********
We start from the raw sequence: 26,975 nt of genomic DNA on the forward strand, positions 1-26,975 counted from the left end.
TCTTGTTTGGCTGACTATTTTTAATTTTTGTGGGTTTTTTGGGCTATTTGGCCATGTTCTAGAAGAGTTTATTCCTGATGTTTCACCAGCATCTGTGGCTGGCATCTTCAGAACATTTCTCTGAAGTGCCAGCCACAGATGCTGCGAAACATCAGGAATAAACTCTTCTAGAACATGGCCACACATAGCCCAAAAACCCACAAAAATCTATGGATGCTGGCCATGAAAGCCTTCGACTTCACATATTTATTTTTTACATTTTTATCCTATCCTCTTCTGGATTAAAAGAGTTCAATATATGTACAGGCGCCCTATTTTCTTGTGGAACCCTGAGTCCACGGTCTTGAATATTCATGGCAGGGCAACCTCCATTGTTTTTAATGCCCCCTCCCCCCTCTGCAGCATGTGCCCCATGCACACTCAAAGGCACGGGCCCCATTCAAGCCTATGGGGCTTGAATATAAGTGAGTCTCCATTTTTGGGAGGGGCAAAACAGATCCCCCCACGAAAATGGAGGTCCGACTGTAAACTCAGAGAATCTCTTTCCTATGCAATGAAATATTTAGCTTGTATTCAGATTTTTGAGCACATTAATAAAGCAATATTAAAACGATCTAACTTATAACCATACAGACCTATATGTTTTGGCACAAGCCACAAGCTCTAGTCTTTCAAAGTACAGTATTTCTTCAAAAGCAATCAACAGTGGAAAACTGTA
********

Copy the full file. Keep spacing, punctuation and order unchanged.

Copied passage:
We start from the raw sequence: 26,975 nt of genomic DNA on the forward strand, positions 1-26,975 counted from the left end.
TCTTGTTTGGCTGACTATTTTTAATTTTTGTGGGTTTTTTGGGCTATTTGGCCATGTTCTAGAAGAGTTTATTCCTGATGTTTCACCAGCATCTGTGGCTGGCATCTTCAGAACATTTCTCTGAAGTGCCAGCCACAGATGCTGCGAAACATCAGGAATAAACTCTTCTAGAACATGGCCACACATAGCCCAAAAACCCACAAAAATCTATGGATGCTGGCCATGAAAGCCTTCGACTTCACATATTTATTTTTTACATTTTTATCCTATCCTCTTCTGGATTAAAAGAGTTCAATATATGTACAGGCGCCCTATTTTCTTGTGGAACCCTGAGTCCACGGTCTTGAATATTCATGGCAGGGCAACCTCCATTGTTTTTAATGCCCCCTCCCCCCTCTGCAGCATGTGCCCCATGCACACTCAAAGGCACGGGCCCCATTCAAGCCTATGGGGCTTGAATATAAGTGAGTCTCCATTTTTGGGAGGGGCAAAACAGATCCCCCCACGAAAATGGAGGTCCGACTGTAAACTCAGAGAATCTCTTTCCTATGCAATGAAATATTTAGCTTGTATTCAGATTTTTGAGCACATTAATAAAGCAATATTAAAACGATCTAACTTATAACCATACAGACCTATATGTTTTGGCACAAGCCACAAGCTCTAGTCTTTCAAAGTACAGTATTTCTTCAAAAGCAATCAACAGTGGAAAACTGTA